Category : Various Text files
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Gene Roddenberry
(1921 - 1991)

by Allan Finkas

The day I write this is December 28, 1991. It is two months and four days
since the death of Gene Roddenberry, the man who will be best remembered for a
single contribution to the entertainment industry. That contribution being
Star Trek.

I've fired up my word processor several times over the past couple of months
to try and put to words exactly how his passing effected me. Each time I
couldn't find the appropriate words to try and sum it up. I still can't. It
is perhaps best that I don't attempt it.

Many commentaries have been made of the man and what he brought to us. Most
of them favorable, although as with all things and all people there were
detractors. I am not among them. If anything, although Gene Roddenberry
could never duplicate the success he achieved with Star Trek in all of his

other creations before and since then, he is due a great deal of applause for
the one thing that has surely effected more people in more walks of life and
more countries than any other piece of entertainment in this century.

Peace, harmony, contentment, the pursuit of knowledge. These were the goals
Star Trek said we would achieve. It is a noble goal and something that
probably helped in the success of the series, even if it did take a few years
after it first aired on NBC for it to sink into the viewing public. It helped
make Star Trek a modern legend that Gene Roddenberry would live to see occur.

It is most fortunate that when Gene finally passed away that Star Trek was
still riding a wave of popularity even stronger now than it was even a few
years ago when he finally got the go ahead to begin production on "Star Trek:
The Next Generation".

So, who was Gene Roddenberry? Like the rest of us, he was just a human being.
But he was a human being with a vision that things could be much better than
they were now...and if we hit a snag of something that perhaps wasn't as great
as we would like it, we would find a way to fix it.

I mourned the loss of the man. I was at my workplace when I first heard it
from friends...but would not believe it until I got the confirmation of it
later in the evening on the late night newscast. It was a loss the same that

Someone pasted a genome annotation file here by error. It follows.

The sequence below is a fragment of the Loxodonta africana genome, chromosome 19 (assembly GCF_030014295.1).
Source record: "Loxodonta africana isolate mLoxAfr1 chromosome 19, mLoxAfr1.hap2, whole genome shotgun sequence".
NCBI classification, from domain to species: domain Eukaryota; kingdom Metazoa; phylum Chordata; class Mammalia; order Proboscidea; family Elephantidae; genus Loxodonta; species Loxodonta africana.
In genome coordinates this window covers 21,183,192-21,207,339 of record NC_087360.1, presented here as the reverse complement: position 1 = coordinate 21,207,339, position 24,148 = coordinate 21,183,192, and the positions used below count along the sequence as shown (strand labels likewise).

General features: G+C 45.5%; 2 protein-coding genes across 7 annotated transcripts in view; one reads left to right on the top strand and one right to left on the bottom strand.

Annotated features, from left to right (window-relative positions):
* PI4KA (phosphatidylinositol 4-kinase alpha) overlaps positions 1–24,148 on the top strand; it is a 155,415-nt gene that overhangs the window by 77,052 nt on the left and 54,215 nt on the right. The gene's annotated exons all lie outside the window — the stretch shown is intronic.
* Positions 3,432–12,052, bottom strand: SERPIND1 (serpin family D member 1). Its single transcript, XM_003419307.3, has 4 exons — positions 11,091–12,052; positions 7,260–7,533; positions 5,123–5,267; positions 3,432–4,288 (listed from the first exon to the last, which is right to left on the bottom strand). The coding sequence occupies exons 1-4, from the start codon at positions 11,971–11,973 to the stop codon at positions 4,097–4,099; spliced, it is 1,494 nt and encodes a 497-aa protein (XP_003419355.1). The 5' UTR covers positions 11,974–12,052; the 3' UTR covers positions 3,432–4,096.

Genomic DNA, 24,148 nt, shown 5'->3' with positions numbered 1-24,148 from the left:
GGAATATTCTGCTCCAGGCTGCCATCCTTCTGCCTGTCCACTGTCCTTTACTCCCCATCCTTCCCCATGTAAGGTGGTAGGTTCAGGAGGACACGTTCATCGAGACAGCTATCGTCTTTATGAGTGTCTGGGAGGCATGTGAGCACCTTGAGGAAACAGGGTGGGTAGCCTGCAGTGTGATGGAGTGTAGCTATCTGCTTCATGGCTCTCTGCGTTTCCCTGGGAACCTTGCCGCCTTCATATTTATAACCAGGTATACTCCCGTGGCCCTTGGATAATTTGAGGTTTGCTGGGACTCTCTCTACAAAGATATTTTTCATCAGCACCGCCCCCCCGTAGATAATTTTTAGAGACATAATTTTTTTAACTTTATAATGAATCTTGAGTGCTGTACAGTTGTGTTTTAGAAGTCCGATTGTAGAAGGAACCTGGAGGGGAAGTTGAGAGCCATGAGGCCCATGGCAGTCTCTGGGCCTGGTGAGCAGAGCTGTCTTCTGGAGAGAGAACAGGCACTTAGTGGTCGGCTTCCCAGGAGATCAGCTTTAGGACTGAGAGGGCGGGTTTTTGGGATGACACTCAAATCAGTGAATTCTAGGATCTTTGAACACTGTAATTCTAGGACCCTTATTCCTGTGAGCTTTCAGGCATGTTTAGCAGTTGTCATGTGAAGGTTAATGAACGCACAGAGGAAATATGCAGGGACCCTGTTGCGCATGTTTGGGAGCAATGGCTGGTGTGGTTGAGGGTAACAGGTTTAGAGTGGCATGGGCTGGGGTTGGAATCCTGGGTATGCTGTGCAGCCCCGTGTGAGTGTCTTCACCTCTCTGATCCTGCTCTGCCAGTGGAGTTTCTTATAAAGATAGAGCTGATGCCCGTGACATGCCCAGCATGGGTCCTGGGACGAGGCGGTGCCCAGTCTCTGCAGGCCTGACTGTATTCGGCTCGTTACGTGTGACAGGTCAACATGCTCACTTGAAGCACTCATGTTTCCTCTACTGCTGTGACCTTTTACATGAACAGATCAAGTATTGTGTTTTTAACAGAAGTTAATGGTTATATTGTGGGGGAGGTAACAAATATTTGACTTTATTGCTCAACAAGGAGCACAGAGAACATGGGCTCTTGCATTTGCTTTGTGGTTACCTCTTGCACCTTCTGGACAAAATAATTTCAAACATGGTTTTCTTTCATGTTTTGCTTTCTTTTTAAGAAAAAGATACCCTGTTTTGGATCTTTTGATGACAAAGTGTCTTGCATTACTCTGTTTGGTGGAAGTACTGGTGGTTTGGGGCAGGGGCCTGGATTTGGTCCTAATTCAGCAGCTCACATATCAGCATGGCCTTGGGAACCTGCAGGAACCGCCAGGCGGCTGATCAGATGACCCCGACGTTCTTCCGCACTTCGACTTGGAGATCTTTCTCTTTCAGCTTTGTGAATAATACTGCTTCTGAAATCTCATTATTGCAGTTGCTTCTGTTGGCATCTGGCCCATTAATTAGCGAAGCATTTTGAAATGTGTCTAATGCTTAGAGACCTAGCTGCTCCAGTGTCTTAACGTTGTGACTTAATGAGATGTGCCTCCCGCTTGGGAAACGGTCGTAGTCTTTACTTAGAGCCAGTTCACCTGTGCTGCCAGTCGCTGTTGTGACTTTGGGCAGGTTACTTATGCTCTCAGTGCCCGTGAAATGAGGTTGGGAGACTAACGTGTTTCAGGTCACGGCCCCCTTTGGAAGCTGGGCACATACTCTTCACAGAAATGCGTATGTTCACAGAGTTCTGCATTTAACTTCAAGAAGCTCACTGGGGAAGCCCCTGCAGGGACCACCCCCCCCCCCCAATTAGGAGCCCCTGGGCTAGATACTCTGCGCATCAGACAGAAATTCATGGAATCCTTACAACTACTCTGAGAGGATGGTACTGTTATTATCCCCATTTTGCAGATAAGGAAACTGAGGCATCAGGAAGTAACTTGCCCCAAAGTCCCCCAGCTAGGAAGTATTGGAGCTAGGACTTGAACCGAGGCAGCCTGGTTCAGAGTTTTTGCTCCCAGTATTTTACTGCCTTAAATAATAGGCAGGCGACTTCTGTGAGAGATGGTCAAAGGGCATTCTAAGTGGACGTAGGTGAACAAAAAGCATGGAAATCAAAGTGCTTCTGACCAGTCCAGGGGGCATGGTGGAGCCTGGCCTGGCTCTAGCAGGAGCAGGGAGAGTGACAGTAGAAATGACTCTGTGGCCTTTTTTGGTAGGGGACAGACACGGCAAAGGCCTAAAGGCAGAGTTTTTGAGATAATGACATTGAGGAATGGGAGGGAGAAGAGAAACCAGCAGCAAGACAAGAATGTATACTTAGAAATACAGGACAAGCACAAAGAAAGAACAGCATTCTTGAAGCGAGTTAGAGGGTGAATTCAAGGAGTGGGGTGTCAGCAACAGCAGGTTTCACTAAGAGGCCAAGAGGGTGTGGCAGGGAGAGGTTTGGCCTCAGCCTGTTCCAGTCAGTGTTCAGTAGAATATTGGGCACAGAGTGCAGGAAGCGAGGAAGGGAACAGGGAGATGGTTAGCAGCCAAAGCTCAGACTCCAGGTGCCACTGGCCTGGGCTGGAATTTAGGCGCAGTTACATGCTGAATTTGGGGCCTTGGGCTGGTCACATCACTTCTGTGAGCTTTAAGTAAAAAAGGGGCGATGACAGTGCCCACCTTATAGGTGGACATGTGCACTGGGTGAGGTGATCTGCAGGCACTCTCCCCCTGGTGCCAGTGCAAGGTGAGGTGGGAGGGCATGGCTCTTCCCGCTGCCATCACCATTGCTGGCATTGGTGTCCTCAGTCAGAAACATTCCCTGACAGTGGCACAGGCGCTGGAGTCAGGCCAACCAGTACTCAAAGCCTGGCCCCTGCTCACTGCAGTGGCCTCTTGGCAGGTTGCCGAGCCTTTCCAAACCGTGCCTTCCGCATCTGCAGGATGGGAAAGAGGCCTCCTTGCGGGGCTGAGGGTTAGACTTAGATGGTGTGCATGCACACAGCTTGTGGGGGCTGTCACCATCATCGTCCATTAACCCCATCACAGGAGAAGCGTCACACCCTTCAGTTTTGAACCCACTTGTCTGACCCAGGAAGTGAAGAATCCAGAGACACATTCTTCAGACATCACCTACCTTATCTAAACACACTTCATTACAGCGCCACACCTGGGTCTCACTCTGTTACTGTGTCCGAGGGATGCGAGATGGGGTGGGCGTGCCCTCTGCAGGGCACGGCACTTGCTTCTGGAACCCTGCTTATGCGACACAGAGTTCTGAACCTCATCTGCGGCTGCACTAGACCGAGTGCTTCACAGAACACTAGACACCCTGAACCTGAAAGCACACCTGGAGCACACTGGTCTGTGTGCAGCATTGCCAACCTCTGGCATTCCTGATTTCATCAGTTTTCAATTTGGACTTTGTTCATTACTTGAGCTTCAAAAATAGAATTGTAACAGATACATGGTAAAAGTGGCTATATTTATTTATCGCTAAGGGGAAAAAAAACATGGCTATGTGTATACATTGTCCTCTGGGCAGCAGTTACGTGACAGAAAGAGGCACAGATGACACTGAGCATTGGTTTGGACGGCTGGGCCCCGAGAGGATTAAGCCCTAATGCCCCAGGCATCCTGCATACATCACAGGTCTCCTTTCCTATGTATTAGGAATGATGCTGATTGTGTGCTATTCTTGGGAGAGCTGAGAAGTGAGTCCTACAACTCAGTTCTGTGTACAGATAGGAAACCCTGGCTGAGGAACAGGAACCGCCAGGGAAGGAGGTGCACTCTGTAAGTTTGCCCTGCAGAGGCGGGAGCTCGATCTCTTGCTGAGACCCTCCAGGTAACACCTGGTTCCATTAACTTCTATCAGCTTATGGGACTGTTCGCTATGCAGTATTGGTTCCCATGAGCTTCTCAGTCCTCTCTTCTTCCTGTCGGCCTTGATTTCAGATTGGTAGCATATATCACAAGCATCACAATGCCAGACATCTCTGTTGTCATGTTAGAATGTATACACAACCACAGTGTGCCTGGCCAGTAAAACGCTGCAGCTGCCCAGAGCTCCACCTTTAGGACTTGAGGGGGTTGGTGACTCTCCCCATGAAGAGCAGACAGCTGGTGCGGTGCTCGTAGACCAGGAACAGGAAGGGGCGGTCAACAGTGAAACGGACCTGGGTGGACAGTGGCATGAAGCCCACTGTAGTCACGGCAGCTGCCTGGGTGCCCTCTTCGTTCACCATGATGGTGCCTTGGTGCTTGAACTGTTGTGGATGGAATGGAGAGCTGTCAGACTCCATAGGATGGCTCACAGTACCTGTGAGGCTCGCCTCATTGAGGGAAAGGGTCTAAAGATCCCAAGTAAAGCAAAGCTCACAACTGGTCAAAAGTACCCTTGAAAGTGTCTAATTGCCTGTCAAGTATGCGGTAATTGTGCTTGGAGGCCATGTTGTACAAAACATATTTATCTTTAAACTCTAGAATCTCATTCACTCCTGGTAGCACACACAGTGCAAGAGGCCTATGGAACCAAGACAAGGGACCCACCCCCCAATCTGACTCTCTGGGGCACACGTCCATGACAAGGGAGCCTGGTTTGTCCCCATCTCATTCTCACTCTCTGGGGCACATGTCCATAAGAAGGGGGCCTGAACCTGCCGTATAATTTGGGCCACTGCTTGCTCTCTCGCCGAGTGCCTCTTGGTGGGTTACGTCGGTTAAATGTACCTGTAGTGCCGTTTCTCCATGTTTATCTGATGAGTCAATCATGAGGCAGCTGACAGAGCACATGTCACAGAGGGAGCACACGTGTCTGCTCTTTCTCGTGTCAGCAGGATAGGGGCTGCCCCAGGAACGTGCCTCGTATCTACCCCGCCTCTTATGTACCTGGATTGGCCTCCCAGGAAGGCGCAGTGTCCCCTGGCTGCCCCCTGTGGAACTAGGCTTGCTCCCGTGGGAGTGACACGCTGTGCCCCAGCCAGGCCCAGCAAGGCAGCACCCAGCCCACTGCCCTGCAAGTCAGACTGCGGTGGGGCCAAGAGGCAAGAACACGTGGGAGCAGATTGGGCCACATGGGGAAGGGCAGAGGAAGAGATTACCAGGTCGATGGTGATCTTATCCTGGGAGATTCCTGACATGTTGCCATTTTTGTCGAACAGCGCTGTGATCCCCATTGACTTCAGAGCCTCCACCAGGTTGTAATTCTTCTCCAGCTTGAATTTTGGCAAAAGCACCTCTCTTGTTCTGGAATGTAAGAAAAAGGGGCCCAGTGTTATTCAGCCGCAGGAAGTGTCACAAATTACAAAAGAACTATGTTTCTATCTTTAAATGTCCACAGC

would have been felt by any other fan of Star Trek, the loss of somebody
important in the life of something we truly enjoy. Knowing he is gone means I
will feel that little bit of void any time I see a Star Trek production.
However, we can be comfortable in the fact that he has left a legacy which can
carry on his beliefs for many years yet to come. He left it in very capable
hands and we know that we can continue to enjoy his creation.

As one of his creations, Doctor Leonard H. McCoy, states at the end of the
movie "Star Trek II: The Wrath of Khan", he isn't really gone, so long as we
remember him. To paraphrase it a bit, it can be said that so long that Star
Trek lives, Gene Roddenberry is still alive. As long as Star Trek is vibrant,
Gene Roddenberry will be remembered. How many series creators can claim this
for themselves when they pass from this existance to the undiscovered country?

There's probably much more I could say, but as with each other time I have sat
down to do this, I can no longer come up with any more words. Perhaps they
aren't that necessary then, although I'm glad that I gave it a couple of
months to reflect on just what it was I wanted to commit to his memory.

I will remember Gene Roddenberry since it was he who gave me something that
helped shape many of the things I believe in today. His body may have passed
on, but his spirit is going to live on for a long time to come.

- Allan Finkas

Copyright (C) 1991 by Allan Finkas. Permission to reprint or distribute the
text of this article in its entirety is hereby granted and encouraged,
provided the author's byline and this copyright notice are retained.

  3 Responses to “Category : Various Text files
Archive   : TRKLN519.ZIP
Filename : GR-REF.TXT

  1. Very nice! Thank you for this wonderful archive. I wonder why I found it only now. Long live the BBS file archives!

  2. This is so awesome! 😀 I’d be cool if you could download an entire archive of this at once, though.

  3. But one thing that puzzles me is the “mtswslnkmcjklsdlsbdmMICROSOFT” string. There is an article about it here. It is definitely worth a read: